Carmen Oquendo-Villar

2013 – 2014

Ms. Oquendo-Villar receives The Robert Giard Fellowship grant of $7,500 for her documentary film Diana de Santa Fe, to allow her to prepare for the principal photography stage of her project, enabling her to recruit a film crew with experience shooting quality footage in precarious situations such as conflict/war zones.

Ms. Oquendo-Villar’s documentary, Diana de Santa Fe, follows Diana Navarro, a transgender sex worker in Colombia, working in Santa Fe, a barrio close to Bogota’s financial district. Santa Fe was declared a ‘tolerance zone’ in 2002 by the city government where sex work is tolerated.  The film examines Diana’s daily life as a sex worker in a violence-ridden neighborhood of Bogota with its own rules and laws. Instead of just fending for herself, Diana has instead reached out to the other sex workers in need, in effect becoming a leader and caregiver in her community, and abandoning sex work as her primary source of income. The film will follow the process though which Diana transforms her home in Santa Fe into a center for battered and injured sex workers.

On receiving the fellowship Ms. Oquendo-Villar said, “It is a great honor to be selected this year’s Robert Giard Fellow. Like Mr. Giard, who came later in life to photography, my journey to becoming a filmmaker also comes later in my life. Because of this, I feel an urgency to my work and telling stories rarely told—stories I believe Mr. Giard would also feel are extremely important.  I am drawn to dramatize these stories in a humane, yet complex, manner. Over the past 8 years, I have explored race, gender, and sexuality through documentary portraits of the Latino transgender community (Boquita, Mizery, The Needle and Camil). Now, I have embarked on telling the story of an entire neighborhood, Santa Fe, having Diana Navarro, a transgender, Afro-Colombian sex worker and advocate, as its guiding figure. With the support of the John Simon Guggenheim Memorial Foundation, the Fulbright and Encuentros Cartagena (Festival Internacional de Cartagena de Indias), I have been able to complete the research stage and shoot preliminary footage.”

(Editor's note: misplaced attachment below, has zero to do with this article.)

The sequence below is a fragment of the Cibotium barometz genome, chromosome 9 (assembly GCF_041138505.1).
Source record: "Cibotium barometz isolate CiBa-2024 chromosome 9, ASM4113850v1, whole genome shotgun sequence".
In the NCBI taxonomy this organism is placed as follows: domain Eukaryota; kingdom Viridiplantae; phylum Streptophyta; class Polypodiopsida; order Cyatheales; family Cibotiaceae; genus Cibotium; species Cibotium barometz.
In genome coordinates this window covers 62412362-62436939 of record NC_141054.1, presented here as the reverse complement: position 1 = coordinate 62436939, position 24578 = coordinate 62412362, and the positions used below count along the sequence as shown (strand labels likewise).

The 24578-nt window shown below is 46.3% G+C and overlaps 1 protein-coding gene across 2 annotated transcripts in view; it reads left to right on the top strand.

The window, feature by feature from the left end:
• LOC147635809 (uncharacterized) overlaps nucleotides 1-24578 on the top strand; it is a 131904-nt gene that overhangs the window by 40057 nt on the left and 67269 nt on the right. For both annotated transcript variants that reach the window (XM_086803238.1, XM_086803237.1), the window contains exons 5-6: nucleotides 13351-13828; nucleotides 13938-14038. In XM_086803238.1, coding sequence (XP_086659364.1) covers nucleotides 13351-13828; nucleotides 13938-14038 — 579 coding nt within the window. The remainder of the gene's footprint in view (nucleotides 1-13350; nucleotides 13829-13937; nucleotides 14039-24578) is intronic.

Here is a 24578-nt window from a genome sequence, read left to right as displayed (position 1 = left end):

Carl Sylvestre, President of The Robert Giard Foundation, said “Carmen Oquendo-Villar’s projects are as bold as they are creative.  She allows us to spend time with marginalized individuals whose stories are seldom told.  This latest project promises to result in a daring film, and we are pleased to support its completion with the largest fellowship devoted to art centered on sexuality, gender, and issues of LGBTQ experience.”